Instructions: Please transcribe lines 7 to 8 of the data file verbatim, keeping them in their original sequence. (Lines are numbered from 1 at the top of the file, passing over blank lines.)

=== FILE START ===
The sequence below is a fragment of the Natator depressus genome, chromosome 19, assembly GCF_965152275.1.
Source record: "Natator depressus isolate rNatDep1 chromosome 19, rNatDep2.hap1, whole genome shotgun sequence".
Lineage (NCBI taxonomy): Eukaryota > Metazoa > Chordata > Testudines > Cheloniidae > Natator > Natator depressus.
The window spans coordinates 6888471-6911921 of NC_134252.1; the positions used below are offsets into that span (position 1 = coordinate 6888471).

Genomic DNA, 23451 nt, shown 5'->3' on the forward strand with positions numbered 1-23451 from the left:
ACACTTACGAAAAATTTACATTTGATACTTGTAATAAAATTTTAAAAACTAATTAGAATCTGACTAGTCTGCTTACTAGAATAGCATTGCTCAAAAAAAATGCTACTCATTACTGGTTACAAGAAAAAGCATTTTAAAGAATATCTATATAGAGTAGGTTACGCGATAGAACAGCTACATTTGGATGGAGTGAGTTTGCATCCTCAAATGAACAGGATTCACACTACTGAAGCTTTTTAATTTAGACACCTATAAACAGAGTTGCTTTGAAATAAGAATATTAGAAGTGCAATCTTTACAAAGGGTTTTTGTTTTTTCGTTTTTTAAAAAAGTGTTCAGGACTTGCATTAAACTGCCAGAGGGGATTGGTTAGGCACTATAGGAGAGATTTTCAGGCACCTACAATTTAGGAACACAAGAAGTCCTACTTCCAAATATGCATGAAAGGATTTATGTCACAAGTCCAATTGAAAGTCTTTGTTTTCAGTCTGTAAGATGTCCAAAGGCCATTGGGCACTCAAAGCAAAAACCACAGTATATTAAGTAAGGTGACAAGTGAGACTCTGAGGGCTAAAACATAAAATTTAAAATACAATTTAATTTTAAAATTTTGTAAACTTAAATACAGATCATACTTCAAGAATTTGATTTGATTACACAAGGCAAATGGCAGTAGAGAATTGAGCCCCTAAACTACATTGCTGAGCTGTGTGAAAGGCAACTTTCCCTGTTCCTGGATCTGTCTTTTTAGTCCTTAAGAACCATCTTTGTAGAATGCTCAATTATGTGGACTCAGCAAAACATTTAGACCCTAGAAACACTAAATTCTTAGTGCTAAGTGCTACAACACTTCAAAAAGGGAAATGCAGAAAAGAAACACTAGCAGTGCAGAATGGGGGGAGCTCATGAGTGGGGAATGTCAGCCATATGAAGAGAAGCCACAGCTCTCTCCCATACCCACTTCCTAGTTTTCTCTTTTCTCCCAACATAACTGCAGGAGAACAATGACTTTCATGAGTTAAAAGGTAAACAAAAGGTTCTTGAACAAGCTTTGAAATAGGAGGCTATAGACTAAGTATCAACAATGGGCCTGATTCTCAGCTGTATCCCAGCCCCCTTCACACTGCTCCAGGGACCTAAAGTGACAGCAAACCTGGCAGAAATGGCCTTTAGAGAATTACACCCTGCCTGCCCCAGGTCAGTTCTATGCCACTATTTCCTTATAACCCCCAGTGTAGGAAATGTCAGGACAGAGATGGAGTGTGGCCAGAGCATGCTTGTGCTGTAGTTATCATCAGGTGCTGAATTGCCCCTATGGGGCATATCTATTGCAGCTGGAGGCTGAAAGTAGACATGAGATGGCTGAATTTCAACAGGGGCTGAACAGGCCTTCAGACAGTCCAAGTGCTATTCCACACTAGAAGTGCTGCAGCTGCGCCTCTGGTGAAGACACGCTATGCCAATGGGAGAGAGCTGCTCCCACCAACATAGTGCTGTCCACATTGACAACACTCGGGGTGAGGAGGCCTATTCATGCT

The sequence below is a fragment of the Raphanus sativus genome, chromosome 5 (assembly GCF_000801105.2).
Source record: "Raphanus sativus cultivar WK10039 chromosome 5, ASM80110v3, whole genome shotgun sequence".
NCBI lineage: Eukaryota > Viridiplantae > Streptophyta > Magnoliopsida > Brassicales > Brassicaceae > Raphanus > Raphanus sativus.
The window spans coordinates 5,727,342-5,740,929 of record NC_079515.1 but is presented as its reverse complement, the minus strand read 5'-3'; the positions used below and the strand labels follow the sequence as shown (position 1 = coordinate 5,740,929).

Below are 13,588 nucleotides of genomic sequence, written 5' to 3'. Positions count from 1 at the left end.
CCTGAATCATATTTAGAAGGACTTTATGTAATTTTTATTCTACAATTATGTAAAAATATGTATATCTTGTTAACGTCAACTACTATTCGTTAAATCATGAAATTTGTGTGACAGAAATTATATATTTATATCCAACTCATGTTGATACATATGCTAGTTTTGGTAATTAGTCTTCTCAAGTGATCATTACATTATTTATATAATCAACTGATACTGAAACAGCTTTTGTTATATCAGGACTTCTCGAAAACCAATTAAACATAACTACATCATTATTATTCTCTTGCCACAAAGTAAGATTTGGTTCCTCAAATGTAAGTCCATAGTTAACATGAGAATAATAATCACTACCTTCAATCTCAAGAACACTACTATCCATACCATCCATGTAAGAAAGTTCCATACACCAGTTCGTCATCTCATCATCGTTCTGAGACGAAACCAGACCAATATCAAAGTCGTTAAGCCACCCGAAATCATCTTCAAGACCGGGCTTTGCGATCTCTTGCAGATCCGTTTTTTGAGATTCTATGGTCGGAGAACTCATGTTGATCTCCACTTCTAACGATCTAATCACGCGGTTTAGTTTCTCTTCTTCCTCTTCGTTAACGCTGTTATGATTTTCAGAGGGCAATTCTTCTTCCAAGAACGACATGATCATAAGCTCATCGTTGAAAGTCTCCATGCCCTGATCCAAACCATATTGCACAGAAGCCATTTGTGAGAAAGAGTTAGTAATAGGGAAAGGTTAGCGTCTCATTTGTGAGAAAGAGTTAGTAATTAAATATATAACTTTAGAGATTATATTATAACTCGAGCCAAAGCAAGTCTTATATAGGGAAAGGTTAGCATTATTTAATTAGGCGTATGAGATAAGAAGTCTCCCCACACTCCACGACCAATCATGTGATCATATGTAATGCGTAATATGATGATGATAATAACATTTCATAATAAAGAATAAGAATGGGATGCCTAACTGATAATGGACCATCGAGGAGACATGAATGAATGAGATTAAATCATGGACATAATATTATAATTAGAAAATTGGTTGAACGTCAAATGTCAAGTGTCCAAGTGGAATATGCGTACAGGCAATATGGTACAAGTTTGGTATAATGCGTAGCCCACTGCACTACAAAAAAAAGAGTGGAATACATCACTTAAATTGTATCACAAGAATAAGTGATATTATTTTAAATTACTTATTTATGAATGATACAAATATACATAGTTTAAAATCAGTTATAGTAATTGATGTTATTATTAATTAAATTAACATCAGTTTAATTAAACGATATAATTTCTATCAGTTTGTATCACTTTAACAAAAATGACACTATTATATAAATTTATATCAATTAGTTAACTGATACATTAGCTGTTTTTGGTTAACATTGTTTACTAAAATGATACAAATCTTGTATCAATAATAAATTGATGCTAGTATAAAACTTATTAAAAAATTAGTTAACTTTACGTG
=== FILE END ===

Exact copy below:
The sequence below is a fragment of the Raphanus sativus genome, chromosome 5 (assembly GCF_000801105.2).
Source record: "Raphanus sativus cultivar WK10039 chromosome 5, ASM80110v3, whole genome shotgun sequence".